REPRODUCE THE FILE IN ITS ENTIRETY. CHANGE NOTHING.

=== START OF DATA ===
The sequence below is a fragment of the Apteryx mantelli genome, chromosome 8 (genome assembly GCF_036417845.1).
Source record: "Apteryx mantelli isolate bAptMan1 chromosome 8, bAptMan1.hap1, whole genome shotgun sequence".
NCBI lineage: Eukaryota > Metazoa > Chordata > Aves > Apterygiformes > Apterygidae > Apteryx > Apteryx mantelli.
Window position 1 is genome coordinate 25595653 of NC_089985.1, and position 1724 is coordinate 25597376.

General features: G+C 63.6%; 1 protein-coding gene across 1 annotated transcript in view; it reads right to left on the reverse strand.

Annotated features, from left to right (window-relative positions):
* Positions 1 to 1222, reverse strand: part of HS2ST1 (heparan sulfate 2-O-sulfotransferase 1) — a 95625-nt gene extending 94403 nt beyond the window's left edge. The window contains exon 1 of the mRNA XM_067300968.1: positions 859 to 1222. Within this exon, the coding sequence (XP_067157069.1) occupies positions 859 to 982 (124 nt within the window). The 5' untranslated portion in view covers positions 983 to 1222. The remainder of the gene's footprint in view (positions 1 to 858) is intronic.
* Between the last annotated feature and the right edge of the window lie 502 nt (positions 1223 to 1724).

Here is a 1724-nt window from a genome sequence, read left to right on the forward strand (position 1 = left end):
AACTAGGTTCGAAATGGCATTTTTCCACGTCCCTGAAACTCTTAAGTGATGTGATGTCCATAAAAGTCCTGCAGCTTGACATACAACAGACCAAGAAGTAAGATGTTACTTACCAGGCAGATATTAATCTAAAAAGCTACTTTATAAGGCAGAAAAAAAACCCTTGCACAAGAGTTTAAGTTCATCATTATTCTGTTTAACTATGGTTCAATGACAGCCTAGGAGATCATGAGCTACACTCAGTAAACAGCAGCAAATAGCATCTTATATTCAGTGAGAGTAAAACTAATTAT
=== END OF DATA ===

The sequence below is a fragment of the Apteryx mantelli genome, chromosome 8 (genome assembly GCF_036417845.1).
Source record: "Apteryx mantelli isolate bAptMan1 chromosome 8, bAptMan1.hap1, whole genome shotgun sequence".
NCBI lineage: Eukaryota > Metazoa > Chordata > Aves > Apterygiformes > Apterygidae > Apteryx > Apteryx mantelli.
Window position 1 is genome coordinate 25595653 of NC_089985.1, and position 1724 is coordinate 25597376.

General features: G+C 63.6%; 1 protein-coding gene across 1 annotated transcript in view; it reads right to left on the reverse strand.

Annotated features, from left to right (window-relative positions):
* Positions 1 to 1222, reverse strand: part of HS2ST1 (heparan sulfate 2-O-sulfotransferase 1) — a 95625-nt gene extending 94403 nt beyond the window's left edge. The window contains exon 1 of the mRNA XM_067300968.1: positions 859 to 1222. Within this exon, the coding sequence (XP_067157069.1) occupies positions 859 to 982 (124 nt within the window). The 5' untranslated portion in view covers positions 983 to 1222. The remainder of the gene's footprint in view (positions 1 to 858) is intronic.
* Between the last annotated feature and the right edge of the window lie 502 nt (positions 1223 to 1724).

Here is a 1724-nt window from a genome sequence, read left to right on the forward strand (position 1 = left end):
AACTAGGTTCGAAATGGCATTTTTCCACGTCCCTGAAACTCTTAAGTGATGTGATGTCCATAAAAGTCCTGCAGCTTGACATACAACAGACCAAGAAGTAAGATGTTACTTACCAGGCAGATATTAATCTAAAAAGCTACTTTATAAGGCAGAAAAAAAACCCTTGCACAAGAGTTTAAGTTCATCATTATTCTGTTTAACTATGGTTCAATGACAGCCTAGGAGATCATGAGCTACACTCAGTAAACAGCAGCAAATAGCATCTTATATTCAGTGAGAGTAAAACTAATTAT